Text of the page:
Tips For New Host Families: Pre-Arrival Preparation

This is part 2 in our series on host family tips; here is last week’s tip. Today, let’s think about some preparation ideas for before your exchange student arrives. Here are a few suggestions that have worked for our host families.

Set Up The Bedroom

You do not need to remodel or get new furniture, but you do need a bed, a place for clothing, and somewhere to study in the bedroom or elsewhere in the home. Once you are in contact with your student, you can help make it “real” for him or her — send your student a photo of the bedroom, or do it “live” by video. Showing your student what the room looks like helps make it come alive and begins to connect your student to your home and family.

Think about something small you can add to make the bedroom personal -- make it your student’s “place.” A stuffed animal for the bed or a poster highlighting something in which your student is interested can make it feel more like a home rather than a hotel. If your student loves a particular sport, perhaps get her a blanket with a sports theme; the blanket can double as an extra layer at chilly evening outdoor events.

stuffed bears on bed

If your student will share the room with a host sibling, think about how you will divide the space. Talk about this with your son/daughter and with your student (there’s another topic of conversation you can have before arrival!). It’s possible neither of them have shared a bedroom before; if that is the case, set some guidelines.

Contact Your High School

Your coordinator will have arranged for enrollment of your student at the local high school, but you may be responsible for helping your student register for classes and extracurricular activities. Registration generally will be on designated days a couple of weeks before the first day of school. There may also be a make-up or late registration date, or a separate date for new students.

Call your school ahead of time to set up an appointment with your student's school counselor for shortly after your student arrives. Send your student the school's curriculum guide. Some students will look at this before they get here -- and some won't. Don't assume your student doesn’t care just because he/she doesn’t think about classes before arrival; your student may simply have no clue what it means to be able to choose classes. Moreover, he or she is finishing a school year and preparing to leave home for 5 or 10 months; choosing new classes for the Fall is lower on the priority list.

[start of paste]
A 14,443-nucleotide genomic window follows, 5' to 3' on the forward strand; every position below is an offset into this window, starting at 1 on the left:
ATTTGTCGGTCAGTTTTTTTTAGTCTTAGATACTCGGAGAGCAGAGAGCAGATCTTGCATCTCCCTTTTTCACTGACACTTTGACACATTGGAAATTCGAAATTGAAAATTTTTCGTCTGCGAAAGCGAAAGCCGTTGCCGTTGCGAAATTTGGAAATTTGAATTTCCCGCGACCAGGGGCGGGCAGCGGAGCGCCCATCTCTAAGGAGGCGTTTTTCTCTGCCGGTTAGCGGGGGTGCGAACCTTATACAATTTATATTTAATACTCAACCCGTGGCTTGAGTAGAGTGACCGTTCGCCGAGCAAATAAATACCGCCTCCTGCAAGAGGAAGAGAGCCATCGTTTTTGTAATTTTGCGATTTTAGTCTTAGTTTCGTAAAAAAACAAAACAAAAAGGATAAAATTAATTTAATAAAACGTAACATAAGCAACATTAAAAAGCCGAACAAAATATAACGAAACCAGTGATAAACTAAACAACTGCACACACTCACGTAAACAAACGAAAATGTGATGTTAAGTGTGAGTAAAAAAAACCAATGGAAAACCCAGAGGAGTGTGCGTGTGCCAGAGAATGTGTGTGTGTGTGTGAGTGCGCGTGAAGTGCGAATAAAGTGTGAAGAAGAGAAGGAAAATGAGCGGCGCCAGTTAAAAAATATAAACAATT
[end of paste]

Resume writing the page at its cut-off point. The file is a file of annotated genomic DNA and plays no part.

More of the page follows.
textbooks biology history etc

Schools often ask host parents to fill out a registration contact form. We recommend marking yourselves as "other" if that is an option, and write in "host parents." This just helps make sure that the relationship is clear. Host parents are not legal guardians. There certainly are things that a student’s parents must approve or be notified about, but host parents can make day-to-day decisions. Ask your program representative what daily decisions you can make as host parents. Your exchange organization may have its own guidelines you should follow.

Prepare for Arrival Day!

Think about making a poster with your student’s name in large print with some fun designs and colors. If you’re not artistic, just a big sign with their name on it in a bright color will do the trick. Balloons are great, too! 

Don’t be nervous about showing your excitement. Don’t worry, however, if your student doesn’t immediately show tremendous excitement when he or she comes out of the airport security area. The students are definitely excited, but are likely to be exhausted after hours in the air and several sleepless nights as the time drew near for their exchange year.

Have a small welcome gift ready -- nothing extravagant, just something to welcome your student into the host home and host community. Perhaps a flag of your student’s home country on the wall in your student’s bedroom? A t-shirt or jersey from your family’s favorite sports team would show that you want your student to be part of the “family team.” 

hand open with key in palm

Have an extra house key made up before your student arrives (with a good-sized key ring so it won’t get lost!).

Next week: Arrival!

Image credits: Marijana, Engin Akyurt, and Mastersenaiper on Pixabay.

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